SEAL Team Six, aka Naval Special Warfare Development Group, is the U.S. Navy component of the Joint Special Operations Command. Together with its Army counterpart, Delta Force, SEAL Team 6 forms the military’s premier counterterrorism units and has become a multifunctional special operations unit with several roles that include high-risk personnel/hostage extractions and other specialized missions.
In March of this year, both South Korean and Chinese news reported that the U.S. had deployed SEAL Team 6 on a covert mission to “take out” North Korea’s obese psychopathic leader Kim Jong-Un.
The Pentagon, of course, denied it. Confirming an overt operation would be a colossally stupid thing to do.
On March 14, 2017, “a senior defense official” told Fox News that “Reports that SEAL Team Six is training in South Korea are false” because it is “not the type of unit that would participate in a training exercise in South Korea”.
On May 28, 2017, the Russian news agency Novorossia Todayreports that SEAL Team 6’s mission had gone “horribly wrong”:
Russian military experts are indicating the Americans may have a problem with a SEAL team operating inside North Korea on a recon mission, gone horribly wrong.
South Korean news had previously reported that the USS Michigan, a submarine that moves special forces like US Navy SEALs, had joined the USS Carl Vinson aircraft carrier strike group off of North Korea’s coast after a secret mission.
The USS Michigan, a guided-missile, nuclear-powered submarine, appeared in Busan, South Korea. But even earlier, Chinese intelligence reported that SEAL Team 6 was training alongside South Korea’s version of the SEALs for “incapacitating” North Korea’s leader Kim Jong-Un.
The US Navy has refused to comment on the movements of SEAL Team 6 . . . and it normally doesn’t advertise the whereabouts of its submarines, as its missions are meant to be secretive.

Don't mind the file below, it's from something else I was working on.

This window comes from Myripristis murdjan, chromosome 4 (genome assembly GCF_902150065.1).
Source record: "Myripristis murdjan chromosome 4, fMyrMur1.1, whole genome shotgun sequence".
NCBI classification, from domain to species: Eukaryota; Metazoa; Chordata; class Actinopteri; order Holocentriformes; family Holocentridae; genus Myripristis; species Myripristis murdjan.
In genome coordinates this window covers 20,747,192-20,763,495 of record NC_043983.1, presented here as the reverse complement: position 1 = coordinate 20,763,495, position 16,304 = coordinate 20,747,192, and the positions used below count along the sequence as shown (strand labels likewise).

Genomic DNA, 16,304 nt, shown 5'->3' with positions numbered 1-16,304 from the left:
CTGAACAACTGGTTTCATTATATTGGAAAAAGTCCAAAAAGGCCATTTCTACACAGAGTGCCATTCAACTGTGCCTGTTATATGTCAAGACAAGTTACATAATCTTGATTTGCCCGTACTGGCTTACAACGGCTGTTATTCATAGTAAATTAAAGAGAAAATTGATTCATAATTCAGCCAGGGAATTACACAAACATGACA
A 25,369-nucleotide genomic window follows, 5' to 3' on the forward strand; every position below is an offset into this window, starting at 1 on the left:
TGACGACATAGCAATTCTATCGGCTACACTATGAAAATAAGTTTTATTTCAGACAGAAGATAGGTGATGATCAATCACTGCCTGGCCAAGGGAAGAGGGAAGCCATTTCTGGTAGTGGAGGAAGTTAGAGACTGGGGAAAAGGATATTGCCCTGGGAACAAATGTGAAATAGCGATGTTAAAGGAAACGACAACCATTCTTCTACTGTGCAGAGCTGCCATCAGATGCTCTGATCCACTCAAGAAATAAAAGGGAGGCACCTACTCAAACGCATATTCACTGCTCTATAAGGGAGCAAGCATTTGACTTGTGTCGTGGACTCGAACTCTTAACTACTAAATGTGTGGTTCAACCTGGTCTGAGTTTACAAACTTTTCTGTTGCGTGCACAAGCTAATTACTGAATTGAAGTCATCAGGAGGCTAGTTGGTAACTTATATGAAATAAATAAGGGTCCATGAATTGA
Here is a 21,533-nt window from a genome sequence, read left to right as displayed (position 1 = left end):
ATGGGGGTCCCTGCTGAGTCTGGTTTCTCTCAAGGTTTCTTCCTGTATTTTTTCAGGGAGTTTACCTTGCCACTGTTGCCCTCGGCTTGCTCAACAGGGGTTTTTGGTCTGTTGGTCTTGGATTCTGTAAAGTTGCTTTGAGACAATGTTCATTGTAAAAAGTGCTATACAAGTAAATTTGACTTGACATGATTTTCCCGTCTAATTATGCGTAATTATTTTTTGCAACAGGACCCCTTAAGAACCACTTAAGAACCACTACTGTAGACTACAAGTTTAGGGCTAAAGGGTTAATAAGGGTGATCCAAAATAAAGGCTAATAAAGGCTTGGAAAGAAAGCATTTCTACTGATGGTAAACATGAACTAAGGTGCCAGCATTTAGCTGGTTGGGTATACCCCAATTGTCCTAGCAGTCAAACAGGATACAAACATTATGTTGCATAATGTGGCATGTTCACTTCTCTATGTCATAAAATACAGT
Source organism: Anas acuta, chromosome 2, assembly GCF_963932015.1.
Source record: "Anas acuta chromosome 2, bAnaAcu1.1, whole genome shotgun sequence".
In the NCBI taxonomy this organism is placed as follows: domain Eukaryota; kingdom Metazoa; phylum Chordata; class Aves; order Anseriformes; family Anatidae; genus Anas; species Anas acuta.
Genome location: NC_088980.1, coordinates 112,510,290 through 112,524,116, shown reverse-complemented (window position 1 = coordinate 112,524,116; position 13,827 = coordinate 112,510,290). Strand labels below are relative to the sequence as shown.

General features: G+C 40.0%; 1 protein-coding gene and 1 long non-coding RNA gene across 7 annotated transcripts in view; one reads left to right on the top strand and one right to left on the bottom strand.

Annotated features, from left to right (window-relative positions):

Signals intelligence received by Russian Far Eastern command, seemed to indicate a patrol had been inserted on a ground recon mission inside North Korean territory and that a chance encounter with a dog patrol had led to casualties among the American forces who broke radio silence to ask for help.
The Pentagon told News Front that the US does not train for decapitation strikes of any kind, but it would not confirm or deny the presence of the SEALs inside North Korea, “at this time.”
There has been a flurry of activity on the peninsula recently, with US training operations, naval maneuvers and now late word of the SEAL team misadventure.
The USS Michigan adds a stealth element and an extra set of eyes and ears to the already potent carrier strike group in operation on North Korea’s coast, but it doesn’t add much firepower. The US Navy destroyers accompanying the Vinson already have the kind of Tomahawk missiles the Michigan has. This is what originally set off the alert Americans were on the ground, as there was no need for the submarine there, except to insert special forces.